Apple’s television plans are a case of “when” not “if” the latest rumors insist, with Steve Jobs’ well-quoted “I finally cracked it” comment believed to be referring to Siri replacing the traditional remote control rather than the TV hardware and design itself. “Steve thinks the [TV] industry is totally broken” a source told the NYTimes, one of several who apparently confirmed that Apple was experimenting with TV hardware and software. “Absolutely, it is a guaranteed product for Apple” was the message, with execs supposedly knowing the true Apple TV was on the roadmap as far back as 2007.
To successfully carve out a gap in what has become a hotly-contested, low-margin segment, however, Apple needed not only its coveted design but to polish the user experience. That supposedly began with replacing one of the mainstays of the current living room setup, the remote control. Siri – which was launched on the iPhone 4S and reacts to naturally-phrased spoken commands – is Apple’s solution, in Steve Jobs’ words allowing for a TV that has “the simplest user interface you could imagine.”
More than a year ago, supply chain sources speaking to the newspaper suggested they’d seen “large parts floating around” that “looked like [they] could be part of a large Apple television.” However, insiders at and close to Apple said that any product builds were on hold until the software and control side came up to speed. That, with Siri – still described by Apple as in beta – looks to finally be coming of age.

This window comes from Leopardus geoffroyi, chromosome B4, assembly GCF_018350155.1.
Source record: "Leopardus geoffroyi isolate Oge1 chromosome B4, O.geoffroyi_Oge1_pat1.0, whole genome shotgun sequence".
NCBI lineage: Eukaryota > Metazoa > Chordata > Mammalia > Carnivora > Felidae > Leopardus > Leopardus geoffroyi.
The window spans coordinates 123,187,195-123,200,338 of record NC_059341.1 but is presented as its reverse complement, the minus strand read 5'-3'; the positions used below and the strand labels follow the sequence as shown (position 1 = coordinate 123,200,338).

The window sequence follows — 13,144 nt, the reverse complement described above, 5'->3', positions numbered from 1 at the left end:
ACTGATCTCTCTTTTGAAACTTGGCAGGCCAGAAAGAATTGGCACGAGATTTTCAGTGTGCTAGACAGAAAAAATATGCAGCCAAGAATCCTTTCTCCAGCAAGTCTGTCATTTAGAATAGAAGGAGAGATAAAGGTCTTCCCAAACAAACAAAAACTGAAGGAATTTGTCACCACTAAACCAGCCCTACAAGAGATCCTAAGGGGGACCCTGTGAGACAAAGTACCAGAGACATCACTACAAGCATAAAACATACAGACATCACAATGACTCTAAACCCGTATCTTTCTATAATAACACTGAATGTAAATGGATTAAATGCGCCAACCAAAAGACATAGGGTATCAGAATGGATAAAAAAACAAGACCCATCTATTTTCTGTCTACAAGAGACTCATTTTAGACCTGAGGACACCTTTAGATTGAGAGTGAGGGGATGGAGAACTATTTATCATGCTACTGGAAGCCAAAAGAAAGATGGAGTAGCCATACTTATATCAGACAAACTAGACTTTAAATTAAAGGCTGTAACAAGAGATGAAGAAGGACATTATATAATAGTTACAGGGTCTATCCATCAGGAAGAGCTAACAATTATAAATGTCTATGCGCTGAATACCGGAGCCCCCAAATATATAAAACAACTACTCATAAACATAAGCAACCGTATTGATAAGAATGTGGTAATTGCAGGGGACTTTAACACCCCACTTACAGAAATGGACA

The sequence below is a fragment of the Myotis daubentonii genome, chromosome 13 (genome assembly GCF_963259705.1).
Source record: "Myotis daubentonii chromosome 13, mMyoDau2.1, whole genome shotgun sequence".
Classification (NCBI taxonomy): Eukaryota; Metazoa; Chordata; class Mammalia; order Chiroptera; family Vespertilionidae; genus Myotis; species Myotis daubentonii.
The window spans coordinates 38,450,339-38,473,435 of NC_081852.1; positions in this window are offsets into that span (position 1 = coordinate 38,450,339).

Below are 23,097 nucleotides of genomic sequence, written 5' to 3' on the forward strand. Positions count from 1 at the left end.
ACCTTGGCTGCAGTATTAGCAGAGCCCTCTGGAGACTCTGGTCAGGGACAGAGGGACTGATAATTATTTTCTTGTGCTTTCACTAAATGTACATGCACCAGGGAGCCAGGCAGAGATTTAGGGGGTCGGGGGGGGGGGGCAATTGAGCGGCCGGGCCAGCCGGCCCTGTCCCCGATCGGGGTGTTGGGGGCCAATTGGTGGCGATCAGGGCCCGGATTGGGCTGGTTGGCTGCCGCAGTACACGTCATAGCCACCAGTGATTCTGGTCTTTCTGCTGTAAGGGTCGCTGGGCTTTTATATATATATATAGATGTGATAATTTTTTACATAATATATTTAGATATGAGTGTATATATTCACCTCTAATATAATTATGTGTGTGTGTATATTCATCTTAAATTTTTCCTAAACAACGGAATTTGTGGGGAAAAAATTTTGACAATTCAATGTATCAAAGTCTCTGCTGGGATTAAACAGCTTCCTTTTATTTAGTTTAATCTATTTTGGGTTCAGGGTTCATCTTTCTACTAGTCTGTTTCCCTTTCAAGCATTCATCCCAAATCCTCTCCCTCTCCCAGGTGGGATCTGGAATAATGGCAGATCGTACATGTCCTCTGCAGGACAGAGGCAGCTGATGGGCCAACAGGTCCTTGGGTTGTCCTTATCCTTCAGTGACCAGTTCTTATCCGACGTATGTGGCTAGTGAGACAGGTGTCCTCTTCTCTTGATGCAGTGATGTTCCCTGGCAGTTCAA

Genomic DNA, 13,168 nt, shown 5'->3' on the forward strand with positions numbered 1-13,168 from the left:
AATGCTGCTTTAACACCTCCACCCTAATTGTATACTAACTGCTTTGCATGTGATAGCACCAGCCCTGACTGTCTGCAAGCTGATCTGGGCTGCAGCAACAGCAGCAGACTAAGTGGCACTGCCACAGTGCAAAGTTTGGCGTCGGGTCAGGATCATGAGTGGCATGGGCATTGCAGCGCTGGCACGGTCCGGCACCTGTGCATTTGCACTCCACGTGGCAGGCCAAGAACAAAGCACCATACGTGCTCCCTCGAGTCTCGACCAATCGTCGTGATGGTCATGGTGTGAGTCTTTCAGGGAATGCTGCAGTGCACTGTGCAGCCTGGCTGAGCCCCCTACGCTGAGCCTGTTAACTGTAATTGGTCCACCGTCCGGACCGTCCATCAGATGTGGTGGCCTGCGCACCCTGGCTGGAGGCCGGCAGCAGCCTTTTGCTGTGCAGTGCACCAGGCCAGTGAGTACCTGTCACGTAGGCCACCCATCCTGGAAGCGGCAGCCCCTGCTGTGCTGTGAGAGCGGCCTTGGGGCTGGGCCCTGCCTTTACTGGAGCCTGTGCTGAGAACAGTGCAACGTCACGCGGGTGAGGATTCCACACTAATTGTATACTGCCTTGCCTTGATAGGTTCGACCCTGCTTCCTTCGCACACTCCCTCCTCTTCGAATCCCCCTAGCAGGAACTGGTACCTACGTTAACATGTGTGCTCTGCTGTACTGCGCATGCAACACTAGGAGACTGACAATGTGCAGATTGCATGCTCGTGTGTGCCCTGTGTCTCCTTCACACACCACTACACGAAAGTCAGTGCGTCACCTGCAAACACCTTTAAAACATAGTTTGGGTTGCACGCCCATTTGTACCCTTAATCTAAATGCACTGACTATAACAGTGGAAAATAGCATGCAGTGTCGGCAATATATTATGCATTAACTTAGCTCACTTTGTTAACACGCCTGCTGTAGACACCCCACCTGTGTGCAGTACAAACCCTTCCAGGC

Other recent leaks have indicated that Apple’s iTunes chief is currently leading the television project, while – like the existing Apple TV set-top box – the standalone television is believed to run iOS; it would also have FaceTime video calling, as per recent iPhone, iPad, iPod touch and MacBook models. The newspaper argues that the limiting factor today is the cost of large display panels, something that Apple needs to see fall if it hopes to compete with the affordable TVs on sale today. Nonetheless, its prediction is a true Apple television by 2013.